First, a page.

Artificial intelligence (AI): AI technologies can perform tasks that previously required human intelligence, such as extracting meaning from images, text or speech, detecting patterns and anomalies, and making recommendations, predictions or decisions. They include machine learning, deep learning, natural language processing and generation technologies. AI enables the processing of unstructured data and the automation of specific tasks that traditionally require human judgment or tacit knowledge.
Robotic process automation (RPA): RPA is business process automation in which software performs tasks that can be codified in computer code. It is often referred to as 'robotics' or 'robots’. It is defined as the automation of rule-based processes with software that utilises the user interface. It can run on any software, including web-based applications, enterprise resource planning (ERP) systems and mainframe systems.
Automation-as-a-Service: Automation is provided as a service rather than a one-off build by a third party. Typically, the third party builds and hosts automation services on its own platform on behalf of an organisation. This includes research and analysis, design, development, and ongoing support and maintenance of automated processes.
Private cloud: A private cloud consists of cloud computing resources deployed exclusively for one business or organisation. The private cloud can be physically located at an organisation’s on-site data centre, or a third-party service provider can host it. But in a private cloud, the services and infrastructure are always explicitly configured for one organisation.
Public cloud: The cloud resources are developed and operated by a third-party cloud service provider at scale for many organisations. With a public cloud, computing infrastructure, a range of platform components and advanced services are made available by the cloud service provider and consumed by organisations who configure these services for their use in subscriptions (or similar). Microsoft Azure is an example of a public cloud.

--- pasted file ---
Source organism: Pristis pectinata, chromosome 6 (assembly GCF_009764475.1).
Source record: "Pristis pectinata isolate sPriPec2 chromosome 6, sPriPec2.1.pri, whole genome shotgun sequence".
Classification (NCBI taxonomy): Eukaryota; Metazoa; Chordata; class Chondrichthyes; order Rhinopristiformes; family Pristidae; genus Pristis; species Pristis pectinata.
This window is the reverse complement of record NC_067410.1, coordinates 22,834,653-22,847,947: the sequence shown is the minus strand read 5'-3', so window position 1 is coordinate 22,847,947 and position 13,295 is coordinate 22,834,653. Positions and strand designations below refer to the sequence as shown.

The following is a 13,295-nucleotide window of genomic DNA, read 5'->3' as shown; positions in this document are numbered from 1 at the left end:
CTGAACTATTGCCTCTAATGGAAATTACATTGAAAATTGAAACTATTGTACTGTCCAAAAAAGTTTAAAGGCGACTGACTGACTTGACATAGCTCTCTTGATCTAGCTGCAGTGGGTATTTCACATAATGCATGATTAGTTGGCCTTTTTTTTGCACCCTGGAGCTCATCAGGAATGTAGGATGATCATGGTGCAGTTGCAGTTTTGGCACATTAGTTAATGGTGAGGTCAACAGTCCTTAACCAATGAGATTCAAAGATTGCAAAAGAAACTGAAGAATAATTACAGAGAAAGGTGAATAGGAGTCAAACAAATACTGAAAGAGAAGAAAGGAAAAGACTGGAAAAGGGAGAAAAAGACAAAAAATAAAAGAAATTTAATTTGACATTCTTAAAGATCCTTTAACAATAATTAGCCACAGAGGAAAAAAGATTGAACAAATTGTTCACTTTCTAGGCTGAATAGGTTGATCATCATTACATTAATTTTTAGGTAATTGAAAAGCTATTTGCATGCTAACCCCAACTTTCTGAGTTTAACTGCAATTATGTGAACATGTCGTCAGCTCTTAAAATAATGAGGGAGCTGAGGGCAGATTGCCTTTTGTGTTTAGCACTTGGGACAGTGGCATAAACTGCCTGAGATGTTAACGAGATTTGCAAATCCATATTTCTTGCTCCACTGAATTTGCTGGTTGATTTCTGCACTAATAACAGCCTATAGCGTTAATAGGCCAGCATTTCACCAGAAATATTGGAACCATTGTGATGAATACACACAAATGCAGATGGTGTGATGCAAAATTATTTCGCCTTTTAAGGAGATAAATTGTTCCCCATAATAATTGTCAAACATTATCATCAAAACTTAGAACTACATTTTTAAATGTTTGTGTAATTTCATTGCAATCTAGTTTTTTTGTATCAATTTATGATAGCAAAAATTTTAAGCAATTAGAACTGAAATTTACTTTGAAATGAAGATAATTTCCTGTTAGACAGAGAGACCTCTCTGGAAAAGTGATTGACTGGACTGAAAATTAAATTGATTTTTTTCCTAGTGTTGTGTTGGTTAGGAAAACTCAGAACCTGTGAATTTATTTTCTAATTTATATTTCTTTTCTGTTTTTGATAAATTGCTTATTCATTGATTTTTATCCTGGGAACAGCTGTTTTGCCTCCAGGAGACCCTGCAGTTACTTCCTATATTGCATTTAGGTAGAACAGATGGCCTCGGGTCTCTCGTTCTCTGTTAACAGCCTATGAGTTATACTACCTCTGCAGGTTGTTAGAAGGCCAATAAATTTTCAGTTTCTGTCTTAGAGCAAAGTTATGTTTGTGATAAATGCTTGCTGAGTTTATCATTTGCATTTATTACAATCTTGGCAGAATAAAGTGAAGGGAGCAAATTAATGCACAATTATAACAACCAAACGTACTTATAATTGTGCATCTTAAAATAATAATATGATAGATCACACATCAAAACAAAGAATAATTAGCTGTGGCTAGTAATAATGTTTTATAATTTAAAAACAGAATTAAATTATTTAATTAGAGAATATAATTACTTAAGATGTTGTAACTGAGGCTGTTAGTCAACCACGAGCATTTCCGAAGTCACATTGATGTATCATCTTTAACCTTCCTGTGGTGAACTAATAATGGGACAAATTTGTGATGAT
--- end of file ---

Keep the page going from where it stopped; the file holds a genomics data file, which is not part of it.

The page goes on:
Low-code: In the context of automation, low-code refers to automation tools with a graphical interface that enable a broader population of nontechnical users (rather than trained software technicians) to build automations.
Orchestration: In the context of automation, orchestration refers to how automations are managed and scheduled to optimise workflow. Orchestration can be manual or scheduled, or it can leverage data and algorithms to understand when the best time would be to perform tasks.
OCR/ICR: Optical character recognition (OCR) is a technology that enables the conversion of noneditable documents, such as scanned paper or PDF files, into digital text. Intelligent character recognition (ICR) is the next generation of this technology which uses AI to enhance the quality of data extracted from documents using context and machine learning.
Process intelligence: Process intelligence refers to digitalised process diagnostic and execution management tools that enable an organisation to mine data. The results can provide better decisions that will allow the organisation to transform. It includes process mining, task mining, simulation and execution management tools with the capability to re-engineer and automate processes to realise rapid process optimisation and deliver end-to-end cost, revenue, and risk efficiencies.
Process mining: Process mining uses specialised data mining algorithms to identify trends, patterns and details in event logs recorded by an information system to define and understand the underlying business process.
Task mining: Task mining uses data captured by recording the interactions of users to capture process actions at the desktop level, including actions performed on non-core systems such as spreadsheets and emails, to define and understand the underlying processes.
Process monitoring: Process monitoring refers to using tools, including process mining in a connected ‘always on’ state, to monitor process performance in real-time. The insights generated can be used to execute processes better or transform them (sometimes called process management).
End-to-end automation: End-to-end automation is a methodology that enables the delivery of automation solutions across an entire process/value chain, which may involve using multiple tools.
Citizen-led development: Citizen-led development is a framework that encourages non-IT employees to use IT-sanctioned low-code/no-code platforms to develop low-complexity, attended automations within their function. This framework empowers business users to create new task-based automations for their own use, and it helps with increasing automation awareness throughout the organisation.